This article was originally published here
Biomedicines. 2021 Jan 9;9(1):E59. doi: 10.3390/biomedicines9010059.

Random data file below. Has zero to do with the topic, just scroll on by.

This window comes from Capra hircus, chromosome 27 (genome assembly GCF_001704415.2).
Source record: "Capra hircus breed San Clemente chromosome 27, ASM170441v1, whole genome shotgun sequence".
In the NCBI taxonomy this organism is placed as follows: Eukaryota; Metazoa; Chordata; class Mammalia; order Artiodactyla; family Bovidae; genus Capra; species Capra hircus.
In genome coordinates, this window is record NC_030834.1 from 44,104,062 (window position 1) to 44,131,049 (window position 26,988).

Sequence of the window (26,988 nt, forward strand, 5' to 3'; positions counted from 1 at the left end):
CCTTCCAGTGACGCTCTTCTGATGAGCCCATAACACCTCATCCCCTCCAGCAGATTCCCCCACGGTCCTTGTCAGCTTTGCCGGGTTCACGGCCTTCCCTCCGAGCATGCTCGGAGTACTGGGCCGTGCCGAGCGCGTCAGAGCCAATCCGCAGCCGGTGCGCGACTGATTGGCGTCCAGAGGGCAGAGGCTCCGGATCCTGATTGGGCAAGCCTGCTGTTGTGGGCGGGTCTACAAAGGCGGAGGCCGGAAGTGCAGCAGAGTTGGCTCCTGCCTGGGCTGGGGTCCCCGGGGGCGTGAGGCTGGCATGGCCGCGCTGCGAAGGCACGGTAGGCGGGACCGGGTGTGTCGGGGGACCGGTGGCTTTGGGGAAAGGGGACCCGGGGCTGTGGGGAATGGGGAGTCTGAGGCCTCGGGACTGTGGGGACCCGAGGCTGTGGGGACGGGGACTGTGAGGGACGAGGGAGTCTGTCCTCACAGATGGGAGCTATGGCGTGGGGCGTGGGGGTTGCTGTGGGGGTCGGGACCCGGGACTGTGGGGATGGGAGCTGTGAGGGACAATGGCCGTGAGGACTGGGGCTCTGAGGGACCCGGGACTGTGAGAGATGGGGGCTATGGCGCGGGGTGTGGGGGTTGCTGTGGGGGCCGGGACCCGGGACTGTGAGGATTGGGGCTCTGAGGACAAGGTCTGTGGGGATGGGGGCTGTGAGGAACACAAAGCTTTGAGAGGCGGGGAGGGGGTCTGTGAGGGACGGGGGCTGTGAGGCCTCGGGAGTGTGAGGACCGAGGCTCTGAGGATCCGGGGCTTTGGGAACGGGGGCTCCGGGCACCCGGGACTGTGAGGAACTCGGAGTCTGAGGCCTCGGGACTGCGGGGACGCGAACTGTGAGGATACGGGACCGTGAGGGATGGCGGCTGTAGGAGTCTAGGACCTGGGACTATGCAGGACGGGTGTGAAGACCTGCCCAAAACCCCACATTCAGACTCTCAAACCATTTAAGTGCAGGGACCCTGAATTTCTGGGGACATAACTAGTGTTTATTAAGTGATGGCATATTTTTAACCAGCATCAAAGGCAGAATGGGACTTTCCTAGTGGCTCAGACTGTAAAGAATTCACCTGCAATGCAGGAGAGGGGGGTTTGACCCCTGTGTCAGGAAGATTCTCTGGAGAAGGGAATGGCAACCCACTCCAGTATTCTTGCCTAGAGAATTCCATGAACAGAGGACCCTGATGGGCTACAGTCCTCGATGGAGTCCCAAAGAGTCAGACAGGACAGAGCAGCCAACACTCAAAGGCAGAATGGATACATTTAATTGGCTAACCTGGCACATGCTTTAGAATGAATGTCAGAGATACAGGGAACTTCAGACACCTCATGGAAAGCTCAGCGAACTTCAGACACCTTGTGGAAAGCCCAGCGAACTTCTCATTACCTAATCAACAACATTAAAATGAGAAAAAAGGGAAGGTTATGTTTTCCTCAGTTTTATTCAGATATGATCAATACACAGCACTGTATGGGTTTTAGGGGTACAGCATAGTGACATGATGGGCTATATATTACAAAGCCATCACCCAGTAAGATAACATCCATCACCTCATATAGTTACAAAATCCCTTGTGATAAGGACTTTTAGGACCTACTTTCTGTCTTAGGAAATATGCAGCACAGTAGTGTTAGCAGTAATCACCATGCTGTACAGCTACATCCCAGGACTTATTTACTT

Adoptive cell transfer (ACT) has long been at the forefront of the battle with cancer that began last century with the therapeutic application of tumor-infiltrating lymphocytes (TILs) against melanoma. The development of novel ACT approaches led researchers and clinicians to highly efficient technologies based on genetically engineered T lymphocytes, with chimeric antigen receptor (CAR)-T cells as the most prominent example. CARs consist of an extracellular domain that represents the single-chain variable fragment (scFv) of a monoclonal antibody (mAb) responsible for target recognition and the intracellular domain, which was built from up to several signaling motifs that mediated T cell activation. The number of potential targets amenable for CAR-T cell therapy is expanding rapidly, which means that the tremendous success of this approach in oncology could be further translated to treating other diseases. In this review, we outlined modern trends and recent developments in CAR-T cell therapy from an unusual point of view by focusing on diseases beyond cancer, such as autoimmune disorders and viral infections, including SARS-CoV-2.